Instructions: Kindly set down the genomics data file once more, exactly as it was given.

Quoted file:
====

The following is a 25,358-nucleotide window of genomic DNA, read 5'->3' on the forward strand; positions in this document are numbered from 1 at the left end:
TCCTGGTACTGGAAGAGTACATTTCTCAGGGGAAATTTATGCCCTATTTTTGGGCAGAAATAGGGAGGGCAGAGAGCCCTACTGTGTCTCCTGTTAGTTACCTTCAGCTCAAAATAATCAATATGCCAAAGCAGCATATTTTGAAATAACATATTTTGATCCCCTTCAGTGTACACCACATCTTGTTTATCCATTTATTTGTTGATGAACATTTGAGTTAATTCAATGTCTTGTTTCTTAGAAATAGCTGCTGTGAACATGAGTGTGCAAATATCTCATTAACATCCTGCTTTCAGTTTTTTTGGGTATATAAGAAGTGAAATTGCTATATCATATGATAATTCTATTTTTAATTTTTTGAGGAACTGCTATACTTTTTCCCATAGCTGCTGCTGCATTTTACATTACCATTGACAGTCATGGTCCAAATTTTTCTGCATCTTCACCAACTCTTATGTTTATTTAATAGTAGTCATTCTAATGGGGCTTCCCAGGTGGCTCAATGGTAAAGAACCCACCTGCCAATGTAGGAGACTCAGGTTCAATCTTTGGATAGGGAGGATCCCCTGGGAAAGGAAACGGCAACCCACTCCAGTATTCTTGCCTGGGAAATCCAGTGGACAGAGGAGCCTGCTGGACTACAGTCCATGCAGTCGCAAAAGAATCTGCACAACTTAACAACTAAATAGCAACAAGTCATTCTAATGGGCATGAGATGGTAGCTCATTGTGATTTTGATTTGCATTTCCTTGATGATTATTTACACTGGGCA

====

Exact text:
The following is a 25,358-nucleotide window of genomic DNA, read 5'->3' on the forward strand; positions in this document are numbered from 1 at the left end:
TCCTGGTACTGGAAGAGTACATTTCTCAGGGGAAATTTATGCCCTATTTTTGGGCAGAAATAGGGAGGGCAGAGAGCCCTACTGTGTCTCCTGTTAGTTACCTTCAGCTCAAAATAATCAATATGCCAAAGCAGCATATTTTGAAATAACATATTTTGATCCCCTTCAGTGTACACCACATCTTGTTTATCCATTTATTTGTTGATGAACATTTGAGTTAATTCAATGTCTTGTTTCTTAGAAATAGCTGCTGTGAACATGAGTGTGCAAATATCTCATTAACATCCTGCTTTCAGTTTTTTTGGGTATATAAGAAGTGAAATTGCTATATCATATGATAATTCTATTTTTAATTTTTTGAGGAACTGCTATACTTTTTCCCATAGCTGCTGCTGCATTTTACATTACCATTGACAGTCATGGTCCAAATTTTTCTGCATCTTCACCAACTCTTATGTTTATTTAATAGTAGTCATTCTAATGGGGCTTCCCAGGTGGCTCAATGGTAAAGAACCCACCTGCCAATGTAGGAGACTCAGGTTCAATCTTTGGATAGGGAGGATCCCCTGGGAAAGGAAACGGCAACCCACTCCAGTATTCTTGCCTGGGAAATCCAGTGGACAGAGGAGCCTGCTGGACTACAGTCCATGCAGTCGCAAAAGAATCTGCACAACTTAACAACTAAATAGCAACAAGTCATTCTAATGGGCATGAGATGGTAGCTCATTGTGATTTTGATTTGCATTTCCTTGATGATTATTTACACTGGGCA